However, Batiste claimed the store had constructive notice of the condition. To support this argument, the plaintiff pointed to evidence that a grocery store employee failed to confirm she completed a walk-around inspection of the store before the accident, in violation of company policy. Batiste argued that the puddle of water would have been discovered had the inspection been performed and that the failure to perform the inspection was proof that the grocery store possessed “constructive notice.”
The court disagreed. To establish constructive notice, plaintiffs “must come forward with ‘positive evidence’ showing the damage-causing condition existed for some period of time” sufficient to place the merchant on notice of the defect. Without this “temporal element,” constructive notice cannot be inferred. An employee’s failure to perform a pre-incident inspection could not establish this temporal element. Therefore, the court found that plaintiff’s claims were properly dismissed. In closing, the court observed:
While the evidence regarding the adequacy and timing of the floor inspection may be relevant for proving a failure to exercise reasonable care to discovery a hazardous condition, a delay in the performance of such procedures offers no proof of how long any such condition may have been on the floor, a separate and equally essential requirement of the Batistes’ burden of proof under Section 9:2800.6.
The plaintiff’s claims were dismissed because she could not establish each element of her claim. Evidence of one element was not evidence of another.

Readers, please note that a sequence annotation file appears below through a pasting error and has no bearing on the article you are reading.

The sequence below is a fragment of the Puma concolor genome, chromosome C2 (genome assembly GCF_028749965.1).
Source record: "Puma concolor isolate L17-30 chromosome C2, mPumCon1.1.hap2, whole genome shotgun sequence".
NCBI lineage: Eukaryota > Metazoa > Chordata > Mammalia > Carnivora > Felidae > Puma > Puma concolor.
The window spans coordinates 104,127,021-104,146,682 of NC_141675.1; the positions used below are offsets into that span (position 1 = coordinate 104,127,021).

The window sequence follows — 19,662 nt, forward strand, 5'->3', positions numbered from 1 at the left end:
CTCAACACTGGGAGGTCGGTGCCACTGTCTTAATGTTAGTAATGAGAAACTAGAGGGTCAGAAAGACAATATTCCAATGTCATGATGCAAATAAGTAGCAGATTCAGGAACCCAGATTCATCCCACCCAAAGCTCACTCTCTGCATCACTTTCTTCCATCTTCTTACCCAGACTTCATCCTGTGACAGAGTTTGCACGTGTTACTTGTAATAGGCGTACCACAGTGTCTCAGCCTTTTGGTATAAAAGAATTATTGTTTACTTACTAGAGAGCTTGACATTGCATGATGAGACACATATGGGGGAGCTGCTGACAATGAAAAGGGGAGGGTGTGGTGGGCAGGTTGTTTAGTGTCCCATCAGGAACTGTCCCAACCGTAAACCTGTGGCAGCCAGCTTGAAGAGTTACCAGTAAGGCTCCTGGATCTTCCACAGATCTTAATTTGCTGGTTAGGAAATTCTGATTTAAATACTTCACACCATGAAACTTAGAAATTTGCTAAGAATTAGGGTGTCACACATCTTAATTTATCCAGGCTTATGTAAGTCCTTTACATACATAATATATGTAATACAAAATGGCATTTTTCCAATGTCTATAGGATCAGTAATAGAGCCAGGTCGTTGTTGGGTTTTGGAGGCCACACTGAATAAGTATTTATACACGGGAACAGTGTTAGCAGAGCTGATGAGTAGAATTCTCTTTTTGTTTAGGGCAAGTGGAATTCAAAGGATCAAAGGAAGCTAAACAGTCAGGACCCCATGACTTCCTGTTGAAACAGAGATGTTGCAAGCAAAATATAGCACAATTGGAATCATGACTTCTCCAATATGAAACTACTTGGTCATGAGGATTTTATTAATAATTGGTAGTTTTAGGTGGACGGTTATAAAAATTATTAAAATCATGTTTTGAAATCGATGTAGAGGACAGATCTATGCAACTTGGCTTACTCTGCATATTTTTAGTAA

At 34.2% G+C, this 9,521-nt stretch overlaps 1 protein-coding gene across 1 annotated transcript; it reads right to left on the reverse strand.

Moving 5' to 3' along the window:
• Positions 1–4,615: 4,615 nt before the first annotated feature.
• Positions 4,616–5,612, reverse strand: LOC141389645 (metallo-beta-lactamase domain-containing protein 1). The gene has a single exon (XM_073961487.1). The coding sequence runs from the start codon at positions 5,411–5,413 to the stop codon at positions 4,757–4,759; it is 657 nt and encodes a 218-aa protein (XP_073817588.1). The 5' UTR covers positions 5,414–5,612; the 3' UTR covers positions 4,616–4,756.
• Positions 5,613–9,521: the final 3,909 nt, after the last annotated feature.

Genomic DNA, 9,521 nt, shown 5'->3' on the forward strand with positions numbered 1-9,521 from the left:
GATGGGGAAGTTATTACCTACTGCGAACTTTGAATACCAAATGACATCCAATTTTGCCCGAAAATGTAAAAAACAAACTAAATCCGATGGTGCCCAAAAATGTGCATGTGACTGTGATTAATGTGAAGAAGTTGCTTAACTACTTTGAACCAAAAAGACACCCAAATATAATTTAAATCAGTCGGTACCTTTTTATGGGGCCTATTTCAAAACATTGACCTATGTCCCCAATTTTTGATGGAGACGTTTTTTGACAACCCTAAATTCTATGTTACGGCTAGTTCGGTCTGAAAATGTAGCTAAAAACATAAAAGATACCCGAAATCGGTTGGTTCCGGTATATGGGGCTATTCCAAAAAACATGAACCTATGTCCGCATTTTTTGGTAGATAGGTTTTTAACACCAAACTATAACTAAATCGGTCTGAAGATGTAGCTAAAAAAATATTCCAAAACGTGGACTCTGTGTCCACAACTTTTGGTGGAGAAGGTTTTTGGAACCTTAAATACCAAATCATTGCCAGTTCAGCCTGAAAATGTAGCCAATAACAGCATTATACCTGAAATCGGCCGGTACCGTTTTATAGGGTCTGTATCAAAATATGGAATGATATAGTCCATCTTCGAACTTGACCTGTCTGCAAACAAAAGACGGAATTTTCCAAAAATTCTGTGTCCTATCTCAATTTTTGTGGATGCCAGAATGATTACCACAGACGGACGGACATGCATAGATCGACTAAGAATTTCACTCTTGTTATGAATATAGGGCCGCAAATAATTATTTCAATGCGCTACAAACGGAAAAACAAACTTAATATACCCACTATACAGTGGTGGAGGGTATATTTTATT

Reynolds LeBlanc is a partner at Keogh Cox. His practice areas include commercial litigation, personal injury claims, appeals, and other matters. Reynolds is a former teacher, who in his free time plays music and perpetually talks himself into training for his next marathon.
In Thompson v. Winn-Dixie Montogomery, Inc., et al., 2015-C-0477, – So.3d —, the Louisiana Supreme Court recently held that a merchant is not solidarily liable for “slip and fall” damages caused by the actions of an independent contractor, a janitorial services company. Additionally, the Thompson Court addressed the best practices for an appeals court to raise an issue “sua sponte,” i.e, on its own.
The “open and obvious” defense remains alive and well in Louisiana according to an article penned recently by Professor John M. Church of the LSU Law Center for the Louisiana Association of Defense Counsel. In April 2013, the Louisiana Supreme Court announced Broussard v. State of Louisiana, 2012-1238 (La. 4/5/13), 113 So.3d 175, which muddied the waters regarding use of the “open and obvious” defense. Some read Broussard as a pronouncement that the “open and obvious” defense was essentially dead in Louisiana. However, as reflected in Professor Church’s article, subsequent Louisiana Supreme Court decisions have given new life to the defense.
Louisiana premises liability law continues to evolve in the wake of the Louisiana Supreme Court’s decision in Broussard v. State, 113 So.3d 175 (La. 2013). The Broussard decision was believed to limit the application of the open and obvious defense in the context of a Motion for Summary Judgment on liability.